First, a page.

Advanced Robotics Revolutionizing the Manufacturing and Construction Industries
Once used primarily in the automotive industry, advanced robotics now permeate varied industrial sectors, with their reach even extending to building construction.
Industrial robots have become smarter, faster, and more affordable, and have developed advanced capabilities, such as sensing, dexterity, memory, and trainability, says the report titled “The New Hire: How a New Generation of Robots is Transforming Manufacturing.” Currently, there are 1.5 million industrial robots working worldwide. By 2020, the global industrial robot market is expected to reach $41 billion.
“The manufacturing industry is primed for a more advanced integration of robotics and the speed of adoption continues to increase with every dollar invested in these new technologies. At PwC, we see this as the ongoing progression toward the ‘factory of the future,’ as disruptive technologies such as 3D printing and robotics have the ability to significantly improve efficiency, quality and operations,” says Bob McCutcheon, PwC’s U.S. industrial products leader.
Use Extends Beyond Automotive
Advanced industrial robotics have been chiefly pioneered and deployed by the automotive industry, particularly Japanese carmakers such as Toyota, followed closely in their wake by European and North American counterparts. According to data from the Robotic Industries Association, in 2005, 69 percent of all industrial robot orders in North America were made by automotive OEMs. By 2014, that figure had eroded to 56 percent, offset by increasing shares by other industries including food and beverage, consumer goods, life sciences/pharmaceutical/biomedical, and metals industries.
The Robotics Industries Association says there are currently 230,000 robots now in use in U.S. factories. According to the association’s President Jeff Burnstein, “There has been an explosion of new technologies introduced in the robotics field over the last several years…User interfaces are simpler; gripper technology has improved; better vision-guided systems have opened up robots to new manufacturing opportunities. Robots are now able to handle more complex and intricate tasks, which was not possible in the past.”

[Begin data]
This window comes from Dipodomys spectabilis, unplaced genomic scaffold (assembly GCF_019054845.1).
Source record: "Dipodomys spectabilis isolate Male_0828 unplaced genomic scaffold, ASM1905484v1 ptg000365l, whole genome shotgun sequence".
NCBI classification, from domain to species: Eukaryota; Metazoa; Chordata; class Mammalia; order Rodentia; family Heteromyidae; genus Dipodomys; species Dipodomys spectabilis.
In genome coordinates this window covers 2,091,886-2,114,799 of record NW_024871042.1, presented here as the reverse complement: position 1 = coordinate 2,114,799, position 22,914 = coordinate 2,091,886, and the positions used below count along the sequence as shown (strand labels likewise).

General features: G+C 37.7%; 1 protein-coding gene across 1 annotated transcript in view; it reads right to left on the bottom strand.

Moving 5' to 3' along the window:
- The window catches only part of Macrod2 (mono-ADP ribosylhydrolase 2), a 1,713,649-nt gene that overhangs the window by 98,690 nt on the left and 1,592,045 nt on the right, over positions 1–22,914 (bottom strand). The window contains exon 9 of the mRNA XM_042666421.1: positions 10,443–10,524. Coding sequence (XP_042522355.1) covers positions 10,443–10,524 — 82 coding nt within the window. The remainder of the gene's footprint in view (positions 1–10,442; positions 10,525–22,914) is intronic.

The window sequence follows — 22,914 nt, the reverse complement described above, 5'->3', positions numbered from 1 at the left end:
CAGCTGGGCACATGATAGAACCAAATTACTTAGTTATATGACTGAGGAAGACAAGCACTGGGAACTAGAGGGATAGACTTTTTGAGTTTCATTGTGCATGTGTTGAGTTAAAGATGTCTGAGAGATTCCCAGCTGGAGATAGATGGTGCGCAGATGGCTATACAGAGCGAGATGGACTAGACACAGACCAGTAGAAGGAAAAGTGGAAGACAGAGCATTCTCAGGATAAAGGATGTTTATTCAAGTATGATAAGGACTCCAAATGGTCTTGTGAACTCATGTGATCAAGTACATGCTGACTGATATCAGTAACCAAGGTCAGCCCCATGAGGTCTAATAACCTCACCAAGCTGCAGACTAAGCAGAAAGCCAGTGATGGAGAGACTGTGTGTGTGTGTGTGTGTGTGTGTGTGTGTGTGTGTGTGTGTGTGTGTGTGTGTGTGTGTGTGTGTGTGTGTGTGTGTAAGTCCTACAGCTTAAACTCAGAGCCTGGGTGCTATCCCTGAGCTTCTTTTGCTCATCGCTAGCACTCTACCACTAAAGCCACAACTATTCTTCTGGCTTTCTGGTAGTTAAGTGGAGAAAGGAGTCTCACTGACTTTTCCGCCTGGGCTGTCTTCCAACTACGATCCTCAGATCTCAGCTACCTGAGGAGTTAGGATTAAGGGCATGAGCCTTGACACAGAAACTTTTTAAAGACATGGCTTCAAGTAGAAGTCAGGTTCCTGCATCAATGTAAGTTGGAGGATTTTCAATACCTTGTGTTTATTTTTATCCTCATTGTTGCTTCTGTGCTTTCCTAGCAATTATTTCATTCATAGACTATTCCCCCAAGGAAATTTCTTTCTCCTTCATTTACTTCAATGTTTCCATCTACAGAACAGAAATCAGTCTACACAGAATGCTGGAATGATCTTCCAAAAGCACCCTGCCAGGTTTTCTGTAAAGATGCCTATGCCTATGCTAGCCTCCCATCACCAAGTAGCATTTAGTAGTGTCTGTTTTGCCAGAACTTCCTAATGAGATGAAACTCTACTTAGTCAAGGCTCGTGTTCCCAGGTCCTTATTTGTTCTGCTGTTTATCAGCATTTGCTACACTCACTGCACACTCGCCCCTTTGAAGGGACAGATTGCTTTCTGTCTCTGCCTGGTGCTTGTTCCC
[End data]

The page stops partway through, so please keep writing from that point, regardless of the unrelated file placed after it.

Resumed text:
Burnstein also notes that robots are doing the “dirty, dangerous, and dull jobs.” He cites Marlin Steel in Baltimore as an example of this. “They used to bend wire baskets by hand, producing about 300 a day,” he says. “Once they automated, they were producing thousands a day with higher quality and no injuries to employees.”
Construction Carried Out by Robots
Not only are robotics being used in manufacturing, but they are also making their way into the construction and building industries. These latest tools have the potential to radically reduce costs, increase speed, and ease safety of construction projects. In fact, in 2012, Broad Group, a private Chinese construction company, prefabricated entire floors through the use of robotics and was thereby able to construct a 30-story hotel structure on a greenfield site in 15 days!
Trends in Office and Industrial Parks
The Future of the Workforce Is a “Better Normal”
Workforce Q4 2020
Another Look at Rural Economies
Supply Chain Execs Respond as Pandemic Creates E-Commerce Surge
Recruiting and Retaining Today’s Manufacturing Workforce
Workforce Q4 2020
2019 Leading Metro Locations: Pacific and South-Atlantic Metros Dominate the List